Task Force Saber soldiers wonder if Afghan troops will stay at remote border crossing after they leave
GOWARDESH VALLEY, Afghanistan — An operation by the 173rd Airborne Brigade to secure this key valley in eastern Afghanistan and rebuild a border police station destroyed by insurgents last year is nearing completion.
U.S. officers with the brigade’s Task Force Saber say they plan to begin pulling out the first U.S. troops in the coming days.
Nearly 200 U.S. and Afghan government troops have been in the Gowardesh Valley and in the surrounding mountains for the past two weeks.
U.S. officers hope that by rebuilding a small Afghan border police outpost at a bridge over the Kunar River they can maintain control over the Gowardesh and restart improvements on the main road into Nuristan province. They say a widened and improved road into Nuristan will bring jobs and badly needed economic development into the remote mountainous region and help undercut the insurgency there.
It’s a key strategic goal for U.S. forces in this remote province of Afghanistan, which has always remained largely beyond the authority of government control and whose people have fiercely resisted foreign incursions into their territory in the past.
Dubbed Operation Mountain Highway II, it is Task Force Saber’s largest operation to date.
Afghan border police abandoned the Gowardesh outpost last August after insurgents threatened to kill them if they did not leave.
With construction on the border station nearly complete, U.S. troops were supposed to start pulling out of the Gowardesh two days ago. But their departure has been postponed for a few days at least. The goal is to leave the Afghan border forces in control of the valley, with only a minimal U.S. presence in a couple of outposts in the mountains overlooking the valley.
The commander of Workhorse Troop, Capt. John Williams, who is overseeing the operation, said once U.S. troops begin leaving the Gowardesh, they will pull out in stages over a period of a couple of weeks, gradually handing over more responsibilities to the Afghan border police. The goal is that once most U.S. forces are gone, the Afghans will be confident enough at that point in their ability to hold the area that they will remain.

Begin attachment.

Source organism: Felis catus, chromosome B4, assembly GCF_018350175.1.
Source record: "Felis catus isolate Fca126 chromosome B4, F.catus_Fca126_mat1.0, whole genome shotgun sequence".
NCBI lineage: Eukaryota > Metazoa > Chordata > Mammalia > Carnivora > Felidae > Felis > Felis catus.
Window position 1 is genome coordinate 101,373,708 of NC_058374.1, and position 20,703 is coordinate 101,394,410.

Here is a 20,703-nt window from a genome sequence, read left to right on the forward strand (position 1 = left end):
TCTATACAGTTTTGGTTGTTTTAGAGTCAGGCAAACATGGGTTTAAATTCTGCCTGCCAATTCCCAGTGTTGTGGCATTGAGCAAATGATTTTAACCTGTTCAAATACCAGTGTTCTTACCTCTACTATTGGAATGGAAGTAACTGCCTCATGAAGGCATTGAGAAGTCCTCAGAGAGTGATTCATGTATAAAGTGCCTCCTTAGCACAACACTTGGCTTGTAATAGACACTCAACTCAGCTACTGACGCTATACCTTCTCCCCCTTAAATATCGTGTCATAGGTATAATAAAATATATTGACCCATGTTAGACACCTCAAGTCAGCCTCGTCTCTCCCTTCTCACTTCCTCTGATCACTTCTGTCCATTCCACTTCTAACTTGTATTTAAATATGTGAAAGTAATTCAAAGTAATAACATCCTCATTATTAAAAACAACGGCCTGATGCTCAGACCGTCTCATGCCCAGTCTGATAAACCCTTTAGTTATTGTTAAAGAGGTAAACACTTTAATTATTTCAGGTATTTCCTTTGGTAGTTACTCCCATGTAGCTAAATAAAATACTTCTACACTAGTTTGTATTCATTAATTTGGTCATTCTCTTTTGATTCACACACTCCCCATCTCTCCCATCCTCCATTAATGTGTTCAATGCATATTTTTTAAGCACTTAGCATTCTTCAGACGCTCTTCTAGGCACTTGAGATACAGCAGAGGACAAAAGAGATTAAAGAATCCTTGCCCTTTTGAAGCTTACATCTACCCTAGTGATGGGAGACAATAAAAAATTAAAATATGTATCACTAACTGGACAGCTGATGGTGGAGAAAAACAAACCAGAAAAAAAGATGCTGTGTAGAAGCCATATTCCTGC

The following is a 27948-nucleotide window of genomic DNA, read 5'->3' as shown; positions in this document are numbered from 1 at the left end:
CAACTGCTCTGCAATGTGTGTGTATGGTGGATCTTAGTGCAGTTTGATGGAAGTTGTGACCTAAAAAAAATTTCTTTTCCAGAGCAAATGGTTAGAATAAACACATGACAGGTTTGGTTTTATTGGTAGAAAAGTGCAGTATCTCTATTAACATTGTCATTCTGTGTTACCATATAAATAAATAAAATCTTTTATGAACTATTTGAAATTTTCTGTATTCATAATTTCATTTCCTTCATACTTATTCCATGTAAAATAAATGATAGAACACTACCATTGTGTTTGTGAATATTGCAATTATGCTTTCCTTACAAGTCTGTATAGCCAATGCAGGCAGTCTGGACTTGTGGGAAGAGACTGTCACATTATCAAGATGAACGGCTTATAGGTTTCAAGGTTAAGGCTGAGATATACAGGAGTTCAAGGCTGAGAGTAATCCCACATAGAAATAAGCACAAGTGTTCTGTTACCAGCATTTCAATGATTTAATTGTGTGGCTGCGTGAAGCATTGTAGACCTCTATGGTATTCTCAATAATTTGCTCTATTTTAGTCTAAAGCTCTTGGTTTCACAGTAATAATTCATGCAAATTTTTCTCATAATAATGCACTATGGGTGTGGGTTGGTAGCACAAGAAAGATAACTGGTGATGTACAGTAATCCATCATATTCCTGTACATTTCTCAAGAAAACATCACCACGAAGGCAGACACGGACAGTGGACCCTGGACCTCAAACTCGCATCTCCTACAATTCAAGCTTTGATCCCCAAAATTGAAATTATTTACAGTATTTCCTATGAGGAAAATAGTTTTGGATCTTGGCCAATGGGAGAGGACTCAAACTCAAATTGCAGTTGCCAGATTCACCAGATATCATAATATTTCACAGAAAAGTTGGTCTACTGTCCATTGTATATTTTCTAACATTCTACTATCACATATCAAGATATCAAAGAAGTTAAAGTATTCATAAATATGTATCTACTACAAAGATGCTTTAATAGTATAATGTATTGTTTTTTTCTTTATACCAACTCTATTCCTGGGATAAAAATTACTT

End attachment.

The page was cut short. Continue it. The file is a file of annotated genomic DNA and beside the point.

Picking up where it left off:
“The true test of this is going to be if these guys stay when we leave,” said Williams, 37, of Chickasha, Okla. “We’re trying to mitigate them packing up and following us when we pull out of here.”
On previous operations meant to secure the Gowardesh and nearby areas, Afghan border police have abandoned their positions as soon as U.S. soldiers pulled out, Williams said.
“We’ve had them beat us down the mountain,” he said.
Nuristan province is one of the most remote and inaccessible regions in eastern Afghanistan. Its rugged terrain consists of sweeping, razor-backed mountains and narrow, plunging valleys. There are few roads, and most of these are accessible only by small four-wheeled drive trucks.
Nuristan was the last province in Afghanistan to convert to Islam, doing so only in the late 1800s, and the region has always been considered wild and lawless. Afghan resistance to the Soviet occupation in the 1980s started in Nuristan province, and Soviet forces suffered horrendous losses in the region and in Kunar province to the south.
U.S. forces have been ambushed every other time they’ve come into the Gowardesh Valley and nearby areas of Nuristan, and they’ve suffered a number of soldiers killed and wounded here.
What’s different this time is that U.S. and Afghan government troops have the support of tribal elders throughout Nuristan, who’ve grown tired of the insurgency and want to see government control established and for economic development to take root, according to U.S. officers.